Mutant Enemy Productions

My rating: 3.5 of 5

WARNING: Rated R for basically everything. Consider yourself warned.

Five college kids get together for a weekend trip away at a cabin in the middle of nowhere. It’s supposed to be a time to indulge in scary stories, exploration, drugs, and each other without the judgement and pressures of the world. But the rush of freedom quickly changes to horror as they find themselves attacked by zombies coming out of the woods, picking off the kids one by one. What the kids don’t realize at first is that this is all part of something bigger, that there’s someone behind the scenes manipulating them and orchestrating this little calamity. And when the survivors decide to take the horror back to the source, things begin going spectacularly wrong on the end of the manipulators. . . . Will the world even survive the aftermath?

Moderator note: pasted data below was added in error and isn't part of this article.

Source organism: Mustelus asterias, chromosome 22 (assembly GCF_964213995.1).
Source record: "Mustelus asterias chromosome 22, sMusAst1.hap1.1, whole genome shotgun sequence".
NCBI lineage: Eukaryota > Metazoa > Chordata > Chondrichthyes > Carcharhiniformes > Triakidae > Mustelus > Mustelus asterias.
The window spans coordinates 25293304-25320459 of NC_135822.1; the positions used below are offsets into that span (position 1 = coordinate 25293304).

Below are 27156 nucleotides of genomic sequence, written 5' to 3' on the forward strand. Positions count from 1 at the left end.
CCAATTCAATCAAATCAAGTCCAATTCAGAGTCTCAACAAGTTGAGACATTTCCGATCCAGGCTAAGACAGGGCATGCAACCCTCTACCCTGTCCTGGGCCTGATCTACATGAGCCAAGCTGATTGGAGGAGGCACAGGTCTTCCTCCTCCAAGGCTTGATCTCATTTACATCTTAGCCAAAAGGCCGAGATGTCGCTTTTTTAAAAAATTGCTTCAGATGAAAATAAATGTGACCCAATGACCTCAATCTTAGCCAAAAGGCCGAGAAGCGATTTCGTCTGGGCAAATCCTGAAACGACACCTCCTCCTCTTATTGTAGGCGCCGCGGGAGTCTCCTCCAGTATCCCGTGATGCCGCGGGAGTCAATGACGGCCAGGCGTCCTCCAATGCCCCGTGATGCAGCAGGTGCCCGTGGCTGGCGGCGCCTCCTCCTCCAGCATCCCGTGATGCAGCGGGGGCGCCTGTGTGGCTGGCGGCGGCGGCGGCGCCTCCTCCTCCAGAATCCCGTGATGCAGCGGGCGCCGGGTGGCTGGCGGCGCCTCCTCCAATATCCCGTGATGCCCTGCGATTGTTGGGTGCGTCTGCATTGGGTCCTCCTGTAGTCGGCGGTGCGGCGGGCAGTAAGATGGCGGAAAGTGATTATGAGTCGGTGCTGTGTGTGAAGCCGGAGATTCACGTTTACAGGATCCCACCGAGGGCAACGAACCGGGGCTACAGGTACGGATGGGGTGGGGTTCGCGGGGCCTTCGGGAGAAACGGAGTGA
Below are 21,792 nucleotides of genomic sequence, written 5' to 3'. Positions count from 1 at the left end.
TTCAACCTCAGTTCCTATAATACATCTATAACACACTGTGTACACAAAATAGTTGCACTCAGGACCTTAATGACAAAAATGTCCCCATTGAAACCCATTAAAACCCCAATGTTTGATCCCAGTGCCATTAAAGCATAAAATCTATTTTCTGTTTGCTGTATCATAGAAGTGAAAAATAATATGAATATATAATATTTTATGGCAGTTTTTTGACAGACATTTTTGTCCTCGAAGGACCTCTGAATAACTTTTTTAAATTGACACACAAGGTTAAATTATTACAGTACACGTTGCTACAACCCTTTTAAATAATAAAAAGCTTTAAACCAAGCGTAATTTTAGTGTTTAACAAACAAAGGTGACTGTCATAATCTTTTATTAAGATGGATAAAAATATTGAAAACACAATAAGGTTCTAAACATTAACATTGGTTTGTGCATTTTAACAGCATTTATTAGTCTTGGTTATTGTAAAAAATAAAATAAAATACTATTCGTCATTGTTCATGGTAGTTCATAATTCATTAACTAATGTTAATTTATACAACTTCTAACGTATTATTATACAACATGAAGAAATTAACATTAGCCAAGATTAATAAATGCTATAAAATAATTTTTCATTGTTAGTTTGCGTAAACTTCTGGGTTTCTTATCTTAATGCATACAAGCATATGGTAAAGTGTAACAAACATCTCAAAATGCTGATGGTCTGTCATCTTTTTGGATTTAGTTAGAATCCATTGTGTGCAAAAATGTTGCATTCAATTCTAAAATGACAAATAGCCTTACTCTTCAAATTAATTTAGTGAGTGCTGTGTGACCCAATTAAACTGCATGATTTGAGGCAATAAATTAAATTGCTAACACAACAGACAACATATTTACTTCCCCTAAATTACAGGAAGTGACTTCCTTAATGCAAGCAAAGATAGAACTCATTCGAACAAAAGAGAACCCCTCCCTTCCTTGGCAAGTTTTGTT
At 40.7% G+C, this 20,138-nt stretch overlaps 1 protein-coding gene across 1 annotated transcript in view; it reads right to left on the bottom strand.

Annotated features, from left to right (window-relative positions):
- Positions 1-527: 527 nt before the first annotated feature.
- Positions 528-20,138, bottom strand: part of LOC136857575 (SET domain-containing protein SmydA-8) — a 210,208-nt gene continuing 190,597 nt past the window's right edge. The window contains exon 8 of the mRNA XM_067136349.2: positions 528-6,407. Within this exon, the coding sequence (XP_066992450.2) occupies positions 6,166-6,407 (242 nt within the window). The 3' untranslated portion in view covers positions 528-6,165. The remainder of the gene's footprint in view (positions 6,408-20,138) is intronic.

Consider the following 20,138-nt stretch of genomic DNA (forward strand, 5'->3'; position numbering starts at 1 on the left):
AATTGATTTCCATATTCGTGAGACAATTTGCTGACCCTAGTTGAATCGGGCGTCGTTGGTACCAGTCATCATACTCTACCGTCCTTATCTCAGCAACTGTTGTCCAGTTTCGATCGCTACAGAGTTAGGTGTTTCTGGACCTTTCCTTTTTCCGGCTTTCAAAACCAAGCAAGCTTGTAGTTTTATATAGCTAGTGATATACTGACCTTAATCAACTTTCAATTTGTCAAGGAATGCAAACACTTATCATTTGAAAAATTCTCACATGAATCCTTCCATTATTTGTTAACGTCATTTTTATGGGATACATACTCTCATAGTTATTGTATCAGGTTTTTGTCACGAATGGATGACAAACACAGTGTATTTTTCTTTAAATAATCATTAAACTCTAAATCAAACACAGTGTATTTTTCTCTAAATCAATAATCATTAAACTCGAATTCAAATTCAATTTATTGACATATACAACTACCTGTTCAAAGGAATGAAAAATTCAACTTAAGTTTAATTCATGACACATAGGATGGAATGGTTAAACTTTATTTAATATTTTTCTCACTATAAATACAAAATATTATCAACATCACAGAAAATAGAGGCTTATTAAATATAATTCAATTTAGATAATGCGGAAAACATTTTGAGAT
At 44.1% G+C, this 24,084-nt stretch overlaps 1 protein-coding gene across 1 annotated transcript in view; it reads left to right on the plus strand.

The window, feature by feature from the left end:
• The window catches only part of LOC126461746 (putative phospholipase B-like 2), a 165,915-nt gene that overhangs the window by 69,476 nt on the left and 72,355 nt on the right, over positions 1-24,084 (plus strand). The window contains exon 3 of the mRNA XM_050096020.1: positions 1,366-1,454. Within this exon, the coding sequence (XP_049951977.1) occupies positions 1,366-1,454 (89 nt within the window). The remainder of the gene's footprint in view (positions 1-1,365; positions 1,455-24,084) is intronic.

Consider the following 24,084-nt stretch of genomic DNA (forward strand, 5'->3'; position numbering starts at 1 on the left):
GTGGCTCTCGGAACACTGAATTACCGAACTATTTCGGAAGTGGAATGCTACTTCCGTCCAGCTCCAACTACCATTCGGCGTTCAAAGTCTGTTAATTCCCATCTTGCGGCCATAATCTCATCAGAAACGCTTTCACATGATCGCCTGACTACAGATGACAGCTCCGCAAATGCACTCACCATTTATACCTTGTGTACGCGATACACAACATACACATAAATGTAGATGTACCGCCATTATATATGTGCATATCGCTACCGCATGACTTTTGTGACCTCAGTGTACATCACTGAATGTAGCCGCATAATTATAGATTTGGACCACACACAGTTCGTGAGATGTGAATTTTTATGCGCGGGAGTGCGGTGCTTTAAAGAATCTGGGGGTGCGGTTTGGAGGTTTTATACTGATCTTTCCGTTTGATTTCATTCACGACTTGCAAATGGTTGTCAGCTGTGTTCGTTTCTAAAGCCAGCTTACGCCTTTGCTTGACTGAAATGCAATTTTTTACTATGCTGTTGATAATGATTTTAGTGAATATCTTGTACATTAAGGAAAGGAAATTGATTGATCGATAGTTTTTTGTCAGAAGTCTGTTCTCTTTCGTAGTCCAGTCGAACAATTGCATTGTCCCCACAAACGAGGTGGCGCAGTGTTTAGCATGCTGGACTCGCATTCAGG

Anyone familiar with Joss Whedon’s works, particularly Buffy and Angel will find a certain amount of familiarity in The Cabin in the Woods, although this movie is quite possibly darker and certainly more graphic than those shows. There’s a feeling about it that carries over though; it’s certainly Whedon’s story. The story both is a horror story–with all the blood and campiness and creeping dread that such a story entails–and also is a satire of the contemporary horror movie, pointing out the ways that such stories have gone wrong. And I kind of both love and hate it. I’m not big on the genre in general–honestly, if it weren’t for the fact that Whedon wrote it and Fran Kranz (love his character!) and Amy Acker were in it, I probably wouldn’t have bothered. Because the violence in that sort of show really feels almost pornographic to me, even in instances where there isn’t a lot of sexual content. But in this instance, that’s actually one of the things that’s dealt with satirically, so . . . yeah. I really did like the group of kids they chose; they had a good dynamic, and yeah, Fran Kranz (as a stoner idiot who may actually be the smartest of the group). The way the manipulators behind the scenes was developed was unexpected, but it definitely added a lot of interest and, while super creepy, I enjoyed that aspect of the story. The ending (no spoilers, promise) surprised me a lot, although I found it fitting. And the production of the movie itself was quite well done, with some interesting camera angles, lots of atmosphere, and tons of creepy monsters. I would definitely not recommend The Cabin in the Woods for everyone, but for those who enjoy Whedon’s work or the horror movie genre, it might be interesting to try.